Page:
Thank you. Just to clarify gross margins, up quarter over quarter; does that include the $30 million write-downs? If you strip the $30 million write-down out and margins were 36, would they still be up from there or is it just up from the 34 level?

Robert J. Rivet

Up from the 34 level, so the 34 included the $30 million write-down, so if we didn’t have it, if luck would be in that direction, it would have been two percentage points higher for the total company.

Kevin Rottinghaus - Cleveland Research

Okay, but up from 34?

Robert J. Rivet

Yes.

Kevin Rottinghaus - Cleveland Research

The design cycle, Henri, that you talked about in chipsets, could you talk about where you are and when you expect the new chipsets to start to flow through and maybe see further share gains with the new product launch?

Henri P. Richard

Typically right now we are active at designing the next generation chipset, which we have a whole new set of platforms coming on the mobile space, codename Puma. We’re in the full work on qualifying those platforms. We have our next generation Discreet chipsets for desktop, codenamed 780. We are in the full specs on that one, 780 and 790. And then of course, we have new technologies coming both on Discreet mobile GPU and desktop Discreet GPUs, and those we are starting to work on.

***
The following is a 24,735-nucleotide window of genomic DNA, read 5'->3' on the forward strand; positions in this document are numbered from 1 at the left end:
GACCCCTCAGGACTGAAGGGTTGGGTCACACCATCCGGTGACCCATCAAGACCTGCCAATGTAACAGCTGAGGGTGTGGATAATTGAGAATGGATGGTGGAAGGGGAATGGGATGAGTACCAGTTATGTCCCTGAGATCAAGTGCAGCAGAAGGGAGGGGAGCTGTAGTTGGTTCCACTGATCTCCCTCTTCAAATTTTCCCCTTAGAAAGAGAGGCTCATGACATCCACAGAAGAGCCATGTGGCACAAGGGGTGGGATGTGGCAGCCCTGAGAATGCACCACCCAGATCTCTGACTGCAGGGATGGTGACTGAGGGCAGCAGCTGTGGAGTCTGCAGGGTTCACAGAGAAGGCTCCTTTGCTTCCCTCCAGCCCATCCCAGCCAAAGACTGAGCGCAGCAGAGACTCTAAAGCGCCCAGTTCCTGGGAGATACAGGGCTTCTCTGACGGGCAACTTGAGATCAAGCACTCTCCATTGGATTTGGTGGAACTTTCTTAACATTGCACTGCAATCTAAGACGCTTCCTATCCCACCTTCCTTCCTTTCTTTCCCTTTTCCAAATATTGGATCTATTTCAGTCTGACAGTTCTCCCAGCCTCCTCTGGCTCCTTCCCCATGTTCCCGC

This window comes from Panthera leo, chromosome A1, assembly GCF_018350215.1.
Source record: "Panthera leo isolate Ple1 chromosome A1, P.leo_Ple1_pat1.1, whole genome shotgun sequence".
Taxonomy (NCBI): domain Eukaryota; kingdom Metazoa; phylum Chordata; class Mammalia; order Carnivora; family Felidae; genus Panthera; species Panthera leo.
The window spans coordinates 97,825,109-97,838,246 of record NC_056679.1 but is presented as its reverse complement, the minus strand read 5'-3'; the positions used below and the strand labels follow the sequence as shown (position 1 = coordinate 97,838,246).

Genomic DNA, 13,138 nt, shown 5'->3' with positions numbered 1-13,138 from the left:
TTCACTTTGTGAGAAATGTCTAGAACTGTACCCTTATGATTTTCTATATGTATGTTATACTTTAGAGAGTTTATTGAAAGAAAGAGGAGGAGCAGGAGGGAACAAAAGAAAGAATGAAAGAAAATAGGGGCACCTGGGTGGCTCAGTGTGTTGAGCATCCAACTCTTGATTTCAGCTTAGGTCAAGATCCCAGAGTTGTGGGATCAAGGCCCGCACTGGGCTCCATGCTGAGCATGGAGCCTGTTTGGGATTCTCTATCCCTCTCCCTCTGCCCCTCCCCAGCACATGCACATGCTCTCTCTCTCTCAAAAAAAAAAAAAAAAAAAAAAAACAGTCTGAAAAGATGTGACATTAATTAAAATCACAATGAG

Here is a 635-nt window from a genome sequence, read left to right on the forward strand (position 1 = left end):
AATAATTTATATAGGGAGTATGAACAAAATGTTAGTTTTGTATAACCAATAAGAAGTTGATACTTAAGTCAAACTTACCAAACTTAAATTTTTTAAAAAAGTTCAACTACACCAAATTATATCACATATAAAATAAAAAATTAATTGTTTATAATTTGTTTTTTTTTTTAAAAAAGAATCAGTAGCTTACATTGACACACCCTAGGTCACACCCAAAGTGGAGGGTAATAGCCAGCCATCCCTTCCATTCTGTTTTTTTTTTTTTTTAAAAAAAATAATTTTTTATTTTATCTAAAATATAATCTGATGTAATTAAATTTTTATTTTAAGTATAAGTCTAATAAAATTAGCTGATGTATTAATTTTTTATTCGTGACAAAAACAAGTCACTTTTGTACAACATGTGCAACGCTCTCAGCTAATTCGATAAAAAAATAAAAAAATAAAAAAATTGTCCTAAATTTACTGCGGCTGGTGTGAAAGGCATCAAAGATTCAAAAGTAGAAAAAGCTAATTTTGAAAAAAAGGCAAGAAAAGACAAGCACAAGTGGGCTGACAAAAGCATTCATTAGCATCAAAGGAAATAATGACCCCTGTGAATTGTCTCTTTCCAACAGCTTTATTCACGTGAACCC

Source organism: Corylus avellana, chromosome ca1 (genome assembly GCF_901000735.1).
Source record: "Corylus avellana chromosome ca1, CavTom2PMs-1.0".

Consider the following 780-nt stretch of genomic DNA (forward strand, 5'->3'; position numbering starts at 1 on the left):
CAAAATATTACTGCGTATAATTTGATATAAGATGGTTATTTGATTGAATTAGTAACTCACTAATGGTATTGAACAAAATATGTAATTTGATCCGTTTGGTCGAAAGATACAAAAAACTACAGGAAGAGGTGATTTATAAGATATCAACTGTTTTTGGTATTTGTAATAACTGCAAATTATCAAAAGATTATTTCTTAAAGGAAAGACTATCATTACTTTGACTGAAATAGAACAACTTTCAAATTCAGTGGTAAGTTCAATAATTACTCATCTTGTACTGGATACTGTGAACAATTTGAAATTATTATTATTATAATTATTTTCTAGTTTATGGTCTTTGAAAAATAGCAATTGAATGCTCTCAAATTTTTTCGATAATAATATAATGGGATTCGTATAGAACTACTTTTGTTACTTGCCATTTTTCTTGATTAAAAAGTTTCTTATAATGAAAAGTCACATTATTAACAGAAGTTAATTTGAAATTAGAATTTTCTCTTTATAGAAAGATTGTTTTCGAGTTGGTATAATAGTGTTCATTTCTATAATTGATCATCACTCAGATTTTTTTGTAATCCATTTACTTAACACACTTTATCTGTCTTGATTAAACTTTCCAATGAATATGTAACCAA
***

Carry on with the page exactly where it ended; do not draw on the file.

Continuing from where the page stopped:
Typically right now, we are working on the products that will come to market in the first and second quarter of ’08.

Kevin Rottinghaus - Cleveland Research

What about the just launched products in the May timeframe?

Henri P. Richard

I’m sorry, I’m not sure I understand your question.

Kevin Rottinghaus - Cleveland Research

You talked a little bit about the graphic shipments getting started. How much of that was already done and how much of that is still to come?

Henri P. Richard

Yes, as I said, the Radeon, the new generation Radeon products were really hitting the shelves in June, so very little contribution towards the second quarter and full production and high demand in this third quarter.

Kevin Rottinghaus - Cleveland Research

My last question -- could you compare the Barcelona launch being faced with step-ups in the speeds versus how you launched Opteron? Was there a phased rollout with Opteron as well or could you I guess compare what is different between the rollouts of the two products?

Dirk R. Meyer

The rollout is going to be very different in that when we introduced Opteron, we did so with almost no global tier one OEM platform support and we’ll be launching Barcelona in pin compatible form to pre-existing Opteron product into platforms that are ready for it from every top tier OEM in the world, so very different.

Kevin Rottinghaus - Cleveland Research

Thank you.

Mike Haase

Okay, great. Well, that concludes the call and we look forward to seeing everyone next week at our analyst day. Thank you.

Operator

Thank you. This does conclude today’s teleconference. You may now disconnect your lines at this time and have a wonderful day.

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Source: AMD Q2 2007 Earnings Call Transcript